Big Pacific – Welcome to the Party
12 songs – 47 minutes
Based out of Vancouver Island in British Columbia, Big Pacific is a four-piece ensemble of veteran Canadian musicians who deliver guitar-driven music that melds West Coast blues and classic-sounding rock into a pleasant, original sound that’s all their own.
Led by guitarist/vocalist Roly Sandoval, a native of Calgary who’s been active in bands and as a studio musician since the ‘80s, they produce strong, deep-in-the-pocket grooves and highly danceable, melodic themes throughout this all-original set, a follow-up to their first release, Jones’n for the Road.
He’s backed by an all-veteran lineup. Drummer Nick Dokter’s originally from South Africa and started playing professionally at age 14. Prior to migrating to Canada, he was based out of Europe, where he was a studio musician at several venues, including Pye Records – the label created by Petula Clark’s father and produced The Kinks, Brotherhood of Man and other international stars.
Keyboard player John “Johnny Blitz” Hannah doubles on vocals and guitar and has an extensive background that includes eight years as a touring member of Bryan Adams’ band, two more with Heart and appearances on both the David Letterman Show and at The Princess Diana Trust Concert. A native of Nanaimo, where the band’s based, bassist Wayne Veillet, meanwhile, has been a longtime presence on the local scene.
Fat guitar licks open “Welcome to the Party” before the band quickly joins in. It’s a loping, medium-paced shuffle that announces that they’re ready to travel from Nanaimo to Newfoundland to do the best they can as they invite fans to join in and enjoy the action. Sandoval’s range is somewhat limited, but his voice is inviting, and the full group provides choral accompaniment on the chorus.
The tempo picks up, but the feel remains the same for “Bad Girl,” a stop-time rocker with a classic rock feel, and “Rack ‘em Up,” which describes a Saturday night out with a long-legged lady with red hair, before Hannah’s keys come to the fore for “Slip Away,” a hard shuffle with layered vocals that urges a reluctant lover to join in on a secret liaison.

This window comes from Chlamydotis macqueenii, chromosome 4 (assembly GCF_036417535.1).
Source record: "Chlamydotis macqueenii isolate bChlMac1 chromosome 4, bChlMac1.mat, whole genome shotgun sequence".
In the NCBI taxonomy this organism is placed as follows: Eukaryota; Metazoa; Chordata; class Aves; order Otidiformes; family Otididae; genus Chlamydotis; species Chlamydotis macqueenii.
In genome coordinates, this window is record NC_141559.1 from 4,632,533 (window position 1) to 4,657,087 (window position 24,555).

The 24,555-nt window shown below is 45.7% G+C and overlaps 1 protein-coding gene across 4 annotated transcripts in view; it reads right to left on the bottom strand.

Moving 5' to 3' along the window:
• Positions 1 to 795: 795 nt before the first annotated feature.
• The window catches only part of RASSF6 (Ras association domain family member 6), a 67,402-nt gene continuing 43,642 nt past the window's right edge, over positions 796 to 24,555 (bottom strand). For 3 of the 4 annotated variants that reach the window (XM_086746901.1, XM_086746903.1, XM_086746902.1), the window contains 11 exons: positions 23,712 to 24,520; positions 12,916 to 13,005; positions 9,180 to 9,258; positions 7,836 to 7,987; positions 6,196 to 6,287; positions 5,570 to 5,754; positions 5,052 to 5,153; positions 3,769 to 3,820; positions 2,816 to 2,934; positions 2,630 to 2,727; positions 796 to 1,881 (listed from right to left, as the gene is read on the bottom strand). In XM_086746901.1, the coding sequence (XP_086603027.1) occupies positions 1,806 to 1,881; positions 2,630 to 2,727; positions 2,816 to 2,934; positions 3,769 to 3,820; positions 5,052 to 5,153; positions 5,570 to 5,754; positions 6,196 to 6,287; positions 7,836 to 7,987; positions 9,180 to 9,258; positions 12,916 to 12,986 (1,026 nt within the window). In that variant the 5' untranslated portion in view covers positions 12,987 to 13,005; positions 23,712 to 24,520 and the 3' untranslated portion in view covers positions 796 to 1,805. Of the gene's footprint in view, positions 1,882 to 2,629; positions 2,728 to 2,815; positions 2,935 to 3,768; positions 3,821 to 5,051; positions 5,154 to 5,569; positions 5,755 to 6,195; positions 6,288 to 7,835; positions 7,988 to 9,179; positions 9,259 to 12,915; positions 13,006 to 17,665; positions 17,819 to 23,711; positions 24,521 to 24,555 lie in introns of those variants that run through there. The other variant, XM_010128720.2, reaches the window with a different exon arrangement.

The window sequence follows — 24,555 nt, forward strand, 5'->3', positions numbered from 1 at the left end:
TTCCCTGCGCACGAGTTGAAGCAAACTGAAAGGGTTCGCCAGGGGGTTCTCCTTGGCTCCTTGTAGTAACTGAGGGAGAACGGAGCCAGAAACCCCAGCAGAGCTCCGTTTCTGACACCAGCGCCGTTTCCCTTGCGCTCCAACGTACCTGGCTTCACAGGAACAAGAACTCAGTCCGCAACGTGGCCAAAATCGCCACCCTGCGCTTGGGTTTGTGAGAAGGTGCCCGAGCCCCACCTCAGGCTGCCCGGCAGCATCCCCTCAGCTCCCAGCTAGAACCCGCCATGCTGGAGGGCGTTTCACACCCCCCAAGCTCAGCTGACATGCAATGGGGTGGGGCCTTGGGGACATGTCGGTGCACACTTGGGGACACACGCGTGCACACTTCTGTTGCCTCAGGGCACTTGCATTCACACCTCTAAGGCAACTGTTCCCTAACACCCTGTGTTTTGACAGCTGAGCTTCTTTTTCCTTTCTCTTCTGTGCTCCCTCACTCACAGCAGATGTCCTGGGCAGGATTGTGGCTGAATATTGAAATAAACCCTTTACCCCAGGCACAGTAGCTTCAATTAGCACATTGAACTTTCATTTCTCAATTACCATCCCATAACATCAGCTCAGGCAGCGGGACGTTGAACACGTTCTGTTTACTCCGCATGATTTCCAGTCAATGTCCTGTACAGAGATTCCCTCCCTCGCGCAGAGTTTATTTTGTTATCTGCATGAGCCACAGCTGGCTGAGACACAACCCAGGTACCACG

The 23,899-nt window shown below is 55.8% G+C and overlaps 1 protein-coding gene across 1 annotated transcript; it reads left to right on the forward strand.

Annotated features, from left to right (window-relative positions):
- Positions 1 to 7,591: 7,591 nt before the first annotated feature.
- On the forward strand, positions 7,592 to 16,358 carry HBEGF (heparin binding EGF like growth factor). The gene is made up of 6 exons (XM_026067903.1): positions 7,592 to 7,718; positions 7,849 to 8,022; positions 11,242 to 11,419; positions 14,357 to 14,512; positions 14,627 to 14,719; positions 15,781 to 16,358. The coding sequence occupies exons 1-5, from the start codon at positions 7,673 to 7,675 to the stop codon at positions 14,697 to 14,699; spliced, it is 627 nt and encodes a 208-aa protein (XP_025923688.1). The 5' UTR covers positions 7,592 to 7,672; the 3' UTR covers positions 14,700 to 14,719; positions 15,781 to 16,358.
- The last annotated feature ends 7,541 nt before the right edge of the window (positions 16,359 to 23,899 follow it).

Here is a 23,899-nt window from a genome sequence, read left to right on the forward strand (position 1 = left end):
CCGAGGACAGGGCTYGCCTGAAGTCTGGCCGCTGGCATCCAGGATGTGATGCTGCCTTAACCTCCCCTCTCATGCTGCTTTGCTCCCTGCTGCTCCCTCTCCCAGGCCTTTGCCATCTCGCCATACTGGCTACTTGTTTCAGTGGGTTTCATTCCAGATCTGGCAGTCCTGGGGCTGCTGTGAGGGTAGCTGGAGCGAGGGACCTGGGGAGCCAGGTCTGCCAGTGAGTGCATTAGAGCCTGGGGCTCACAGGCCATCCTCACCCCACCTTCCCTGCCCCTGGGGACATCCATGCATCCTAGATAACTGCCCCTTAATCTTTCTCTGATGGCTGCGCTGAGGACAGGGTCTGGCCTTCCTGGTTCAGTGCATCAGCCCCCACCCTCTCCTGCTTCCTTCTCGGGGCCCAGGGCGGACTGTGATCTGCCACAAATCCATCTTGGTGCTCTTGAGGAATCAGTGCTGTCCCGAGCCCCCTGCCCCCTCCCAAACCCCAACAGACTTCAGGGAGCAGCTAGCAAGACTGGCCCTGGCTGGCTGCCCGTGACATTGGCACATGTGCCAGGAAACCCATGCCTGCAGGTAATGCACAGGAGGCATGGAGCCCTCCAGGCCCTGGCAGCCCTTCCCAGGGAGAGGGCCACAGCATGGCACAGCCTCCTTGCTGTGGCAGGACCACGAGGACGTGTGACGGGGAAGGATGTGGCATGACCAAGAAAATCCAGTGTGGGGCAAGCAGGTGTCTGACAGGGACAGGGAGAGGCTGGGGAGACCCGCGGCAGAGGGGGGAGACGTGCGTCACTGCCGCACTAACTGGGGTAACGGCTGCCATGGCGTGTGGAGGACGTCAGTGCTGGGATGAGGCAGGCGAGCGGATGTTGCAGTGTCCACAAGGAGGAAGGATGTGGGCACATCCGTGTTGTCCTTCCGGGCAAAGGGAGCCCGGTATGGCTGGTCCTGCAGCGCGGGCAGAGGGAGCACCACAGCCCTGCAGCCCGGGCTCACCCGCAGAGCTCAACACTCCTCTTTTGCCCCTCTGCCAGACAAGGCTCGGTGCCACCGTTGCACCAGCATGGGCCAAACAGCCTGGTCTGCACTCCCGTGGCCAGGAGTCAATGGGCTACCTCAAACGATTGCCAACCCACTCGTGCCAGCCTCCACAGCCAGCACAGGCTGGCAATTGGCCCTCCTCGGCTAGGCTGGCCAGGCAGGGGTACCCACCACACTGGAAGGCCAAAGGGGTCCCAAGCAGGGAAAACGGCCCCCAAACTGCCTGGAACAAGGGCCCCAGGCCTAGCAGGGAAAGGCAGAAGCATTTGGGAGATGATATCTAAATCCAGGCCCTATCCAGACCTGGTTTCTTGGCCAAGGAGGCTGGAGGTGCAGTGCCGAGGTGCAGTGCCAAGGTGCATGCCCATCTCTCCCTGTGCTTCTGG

“Lovin’ Arms” is a guitar-driven rocker with an old-school feel that keeps the feeling going before yielding to “Here on the East Side,” a powerful tribute to the band’s favorite part of town. The soulful ballad “Hard Road” instantly changes the feel as it reflects on the intimacy of a relationship and the strength the lady needs to maintain when the lovers are apart.
The band kicks into high gear for the driving original, “California Girl,” which wonders what the title beauty did to make the singer feels the need to dance with her until morning comes. Unfortunately, the feeling isn’t mutual because the woman slips away in the rocker “Run to the Night.” “Blue Moon Blues,” a super-fast shuffle, celebrates a reunion before the acoustic ballads “As We Go” and “Here’s to Yesterday” end the action.
Available through multiple online vendors and as a disc or digital download from the band’s website (above), this one’s perfect if you remember pet rocks, leisure suits and yearn for the throwback sound of the ‘70s – from which this band draws its roots. The album’s pleasant and the band probably rocks it in a bar, but this one would need a major infusion of true blues to maintain a blues fan’s interest.